Kathryn Baragwanath and Ella Bayi (University of California, San Diego)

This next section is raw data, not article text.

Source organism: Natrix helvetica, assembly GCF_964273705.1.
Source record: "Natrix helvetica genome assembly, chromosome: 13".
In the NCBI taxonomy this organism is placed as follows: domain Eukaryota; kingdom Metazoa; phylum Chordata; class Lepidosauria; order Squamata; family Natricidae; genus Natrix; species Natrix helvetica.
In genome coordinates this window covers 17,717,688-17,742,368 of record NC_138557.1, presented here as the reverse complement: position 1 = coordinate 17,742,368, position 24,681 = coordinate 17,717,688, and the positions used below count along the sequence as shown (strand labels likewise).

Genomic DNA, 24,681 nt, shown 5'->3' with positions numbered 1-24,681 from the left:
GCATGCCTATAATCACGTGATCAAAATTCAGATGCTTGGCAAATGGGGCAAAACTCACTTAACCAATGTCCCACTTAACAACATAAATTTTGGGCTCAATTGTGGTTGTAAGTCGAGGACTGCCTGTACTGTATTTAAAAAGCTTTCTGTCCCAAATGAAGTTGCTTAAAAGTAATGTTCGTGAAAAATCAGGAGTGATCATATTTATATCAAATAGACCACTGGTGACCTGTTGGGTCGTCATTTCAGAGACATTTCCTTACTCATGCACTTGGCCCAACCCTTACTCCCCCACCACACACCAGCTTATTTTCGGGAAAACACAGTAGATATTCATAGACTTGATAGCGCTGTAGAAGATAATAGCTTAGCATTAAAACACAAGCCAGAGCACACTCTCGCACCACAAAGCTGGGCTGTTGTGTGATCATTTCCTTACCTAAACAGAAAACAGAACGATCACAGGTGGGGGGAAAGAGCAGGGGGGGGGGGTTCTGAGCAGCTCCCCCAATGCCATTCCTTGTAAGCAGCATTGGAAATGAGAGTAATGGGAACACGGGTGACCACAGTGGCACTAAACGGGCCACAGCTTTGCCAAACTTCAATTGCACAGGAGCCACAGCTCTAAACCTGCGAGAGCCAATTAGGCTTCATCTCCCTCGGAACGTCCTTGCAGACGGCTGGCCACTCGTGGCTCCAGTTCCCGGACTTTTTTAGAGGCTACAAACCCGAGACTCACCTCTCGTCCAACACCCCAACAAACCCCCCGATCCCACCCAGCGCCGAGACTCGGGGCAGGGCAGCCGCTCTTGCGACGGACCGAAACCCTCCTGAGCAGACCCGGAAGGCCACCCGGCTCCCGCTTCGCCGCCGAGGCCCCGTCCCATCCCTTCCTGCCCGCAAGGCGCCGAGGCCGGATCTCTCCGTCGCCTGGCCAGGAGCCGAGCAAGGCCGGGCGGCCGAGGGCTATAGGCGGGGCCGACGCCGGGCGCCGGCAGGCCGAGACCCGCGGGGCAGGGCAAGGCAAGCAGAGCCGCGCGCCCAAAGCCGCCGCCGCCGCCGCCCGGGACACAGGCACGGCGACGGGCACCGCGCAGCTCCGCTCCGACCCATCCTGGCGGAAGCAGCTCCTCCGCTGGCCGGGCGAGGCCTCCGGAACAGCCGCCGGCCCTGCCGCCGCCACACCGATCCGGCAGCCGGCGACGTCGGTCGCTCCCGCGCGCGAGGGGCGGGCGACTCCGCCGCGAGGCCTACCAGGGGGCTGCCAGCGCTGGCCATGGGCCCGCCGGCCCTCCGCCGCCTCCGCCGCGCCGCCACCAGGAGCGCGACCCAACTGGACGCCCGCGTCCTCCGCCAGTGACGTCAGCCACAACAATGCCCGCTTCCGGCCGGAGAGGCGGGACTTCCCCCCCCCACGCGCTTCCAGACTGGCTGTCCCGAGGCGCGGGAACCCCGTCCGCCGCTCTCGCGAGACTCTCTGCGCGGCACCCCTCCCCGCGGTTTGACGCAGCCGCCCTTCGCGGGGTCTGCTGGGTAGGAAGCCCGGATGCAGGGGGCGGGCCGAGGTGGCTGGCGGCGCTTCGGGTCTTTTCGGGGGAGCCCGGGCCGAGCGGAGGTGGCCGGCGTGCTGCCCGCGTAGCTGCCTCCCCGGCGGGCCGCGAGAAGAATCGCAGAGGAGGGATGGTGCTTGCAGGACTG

Abstract: In this paper, we draw on common-pool resource theory to argue that indigenous territories, when granted full property rights, will be effective at curbing deforestation. Using a novel dataset, we test the effect of property rights on deforestation between 1982 and 2016. In order to identify causal effects, we combine a regression discontinuity design with the orthogonal timing of homologation. We find that observations inside territories with full property rights show a significant decrease in deforestation, while the effect does not exist in territories without full property rights. While these are local average treatment effects, our results suggest that not only do indigenous territories serve a human-rights role, but they are a cost-effective way for governments to preserve their forested areas. First, obtaining full property rights is crucial to recognize indigenous peoples original right to land and protect their territories from illegal deforestation. Second, when implemented, indigenous property rights create sustainable areas in the Amazon rainforest, providing an important positive externality for Brazil and the rest of the world in terms of climate change mitigation.